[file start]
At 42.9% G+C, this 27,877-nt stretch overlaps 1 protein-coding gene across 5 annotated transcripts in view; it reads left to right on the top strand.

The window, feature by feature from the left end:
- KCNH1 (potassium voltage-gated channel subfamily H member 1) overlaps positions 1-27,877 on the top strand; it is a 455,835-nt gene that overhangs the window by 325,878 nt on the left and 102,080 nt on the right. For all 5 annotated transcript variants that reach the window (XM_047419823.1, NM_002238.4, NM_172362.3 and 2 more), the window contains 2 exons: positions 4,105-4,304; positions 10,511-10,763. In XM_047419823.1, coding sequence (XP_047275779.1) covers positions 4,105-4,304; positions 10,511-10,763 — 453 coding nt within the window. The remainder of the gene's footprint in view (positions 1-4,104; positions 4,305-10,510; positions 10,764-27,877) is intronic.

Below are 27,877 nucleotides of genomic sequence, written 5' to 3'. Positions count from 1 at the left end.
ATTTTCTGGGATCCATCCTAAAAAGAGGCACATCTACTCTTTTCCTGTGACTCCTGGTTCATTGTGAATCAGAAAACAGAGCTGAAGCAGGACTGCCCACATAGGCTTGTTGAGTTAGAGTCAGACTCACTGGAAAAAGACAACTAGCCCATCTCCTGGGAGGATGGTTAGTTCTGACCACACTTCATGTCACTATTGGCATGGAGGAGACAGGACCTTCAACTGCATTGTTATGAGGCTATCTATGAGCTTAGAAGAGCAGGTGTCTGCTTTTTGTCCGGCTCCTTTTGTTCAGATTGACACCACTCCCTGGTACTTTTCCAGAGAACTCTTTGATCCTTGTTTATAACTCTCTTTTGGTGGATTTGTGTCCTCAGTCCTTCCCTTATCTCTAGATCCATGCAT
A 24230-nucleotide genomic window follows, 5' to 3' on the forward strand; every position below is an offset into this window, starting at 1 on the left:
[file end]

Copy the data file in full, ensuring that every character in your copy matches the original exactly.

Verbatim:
At 42.9% G+C, this 27,877-nt stretch overlaps 1 protein-coding gene across 5 annotated transcripts in view; it reads left to right on the top strand.

The window, feature by feature from the left end:
- KCNH1 (potassium voltage-gated channel subfamily H member 1) overlaps positions 1-27,877 on the top strand; it is a 455,835-nt gene that overhangs the window by 325,878 nt on the left and 102,080 nt on the right. For all 5 annotated transcript variants that reach the window (XM_047419823.1, NM_002238.4, NM_172362.3 and 2 more), the window contains 2 exons: positions 4,105-4,304; positions 10,511-10,763. In XM_047419823.1, coding sequence (XP_047275779.1) covers positions 4,105-4,304; positions 10,511-10,763 — 453 coding nt within the window. The remainder of the gene's footprint in view (positions 1-4,104; positions 4,305-10,510; positions 10,764-27,877) is intronic.

Below are 27,877 nucleotides of genomic sequence, written 5' to 3'. Positions count from 1 at the left end.
ATTTTCTGGGATCCATCCTAAAAAGAGGCACATCTACTCTTTTCCTGTGACTCCTGGTTCATTGTGAATCAGAAAACAGAGCTGAAGCAGGACTGCCCACATAGGCTTGTTGAGTTAGAGTCAGACTCACTGGAAAAAGACAACTAGCCCATCTCCTGGGAGGATGGTTAGTTCTGACCACACTTCATGTCACTATTGGCATGGAGGAGACAGGACCTTCAACTGCATTGTTATGAGGCTATCTATGAGCTTAGAAGAGCAGGTGTCTGCTTTTTGTCCGGCTCCTTTTGTTCAGATTGACACCACTCCCTGGTACTTTTCCAGAGAACTCTTTGATCCTTGTTTATAACTCTCTTTTGGTGGATTTGTGTCCTCAGTCCTTCCCTTATCTCTAGATCCATGCAT
A 24230-nucleotide genomic window follows, 5' to 3' on the forward strand; every position below is an offset into this window, starting at 1 on the left: